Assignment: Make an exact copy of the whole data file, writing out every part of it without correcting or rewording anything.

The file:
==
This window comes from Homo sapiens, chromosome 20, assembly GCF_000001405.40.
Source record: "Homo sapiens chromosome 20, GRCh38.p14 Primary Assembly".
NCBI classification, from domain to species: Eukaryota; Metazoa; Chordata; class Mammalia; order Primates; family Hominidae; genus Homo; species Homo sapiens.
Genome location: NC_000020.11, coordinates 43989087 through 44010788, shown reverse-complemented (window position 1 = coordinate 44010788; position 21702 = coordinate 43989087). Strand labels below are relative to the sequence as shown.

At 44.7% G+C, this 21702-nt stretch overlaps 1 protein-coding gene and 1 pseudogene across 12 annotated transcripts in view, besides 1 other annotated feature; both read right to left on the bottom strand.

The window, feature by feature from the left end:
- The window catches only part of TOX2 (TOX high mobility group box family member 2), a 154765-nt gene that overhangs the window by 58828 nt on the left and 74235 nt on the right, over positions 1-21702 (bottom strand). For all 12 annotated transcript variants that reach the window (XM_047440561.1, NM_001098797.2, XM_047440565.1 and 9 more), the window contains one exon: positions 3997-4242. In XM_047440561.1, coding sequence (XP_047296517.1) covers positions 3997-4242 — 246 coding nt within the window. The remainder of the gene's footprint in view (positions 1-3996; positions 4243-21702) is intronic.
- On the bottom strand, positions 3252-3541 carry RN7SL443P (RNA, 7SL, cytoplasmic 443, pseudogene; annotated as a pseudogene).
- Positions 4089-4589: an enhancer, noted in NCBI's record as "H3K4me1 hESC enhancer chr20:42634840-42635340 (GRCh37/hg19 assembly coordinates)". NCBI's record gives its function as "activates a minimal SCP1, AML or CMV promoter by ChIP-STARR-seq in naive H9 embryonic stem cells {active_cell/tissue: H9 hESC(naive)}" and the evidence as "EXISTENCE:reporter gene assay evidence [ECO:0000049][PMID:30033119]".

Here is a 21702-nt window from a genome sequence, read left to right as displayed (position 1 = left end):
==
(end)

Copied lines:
This window comes from Homo sapiens, chromosome 20, assembly GCF_000001405.40.
Source record: "Homo sapiens chromosome 20, GRCh38.p14 Primary Assembly".
NCBI classification, from domain to species: Eukaryota; Metazoa; Chordata; class Mammalia; order Primates; family Hominidae; genus Homo; species Homo sapiens.
Genome location: NC_000020.11, coordinates 43989087 through 44010788, shown reverse-complemented (window position 1 = coordinate 44010788; position 21702 = coordinate 43989087). Strand labels below are relative to the sequence as shown.

At 44.7% G+C, this 21702-nt stretch overlaps 1 protein-coding gene and 1 pseudogene across 12 annotated transcripts in view, besides 1 other annotated feature; both read right to left on the bottom strand.

The window, feature by feature from the left end:
- The window catches only part of TOX2 (TOX high mobility group box family member 2), a 154765-nt gene that overhangs the window by 58828 nt on the left and 74235 nt on the right, over positions 1-21702 (bottom strand). For all 12 annotated transcript variants that reach the window (XM_047440561.1, NM_001098797.2, XM_047440565.1 and 9 more), the window contains one exon: positions 3997-4242. In XM_047440561.1, coding sequence (XP_047296517.1) covers positions 3997-4242 — 246 coding nt within the window. The remainder of the gene's footprint in view (positions 1-3996; positions 4243-21702) is intronic.
- On the bottom strand, positions 3252-3541 carry RN7SL443P (RNA, 7SL, cytoplasmic 443, pseudogene; annotated as a pseudogene).
- Positions 4089-4589: an enhancer, noted in NCBI's record as "H3K4me1 hESC enhancer chr20:42634840-42635340 (GRCh37/hg19 assembly coordinates)". NCBI's record gives its function as "activates a minimal SCP1, AML or CMV promoter by ChIP-STARR-seq in naive H9 embryonic stem cells {active_cell/tissue: H9 hESC(naive)}" and the evidence as "EXISTENCE:reporter gene assay evidence [ECO:0000049][PMID:30033119]".

Here is a 21702-nt window from a genome sequence, read left to right as displayed (position 1 = left end):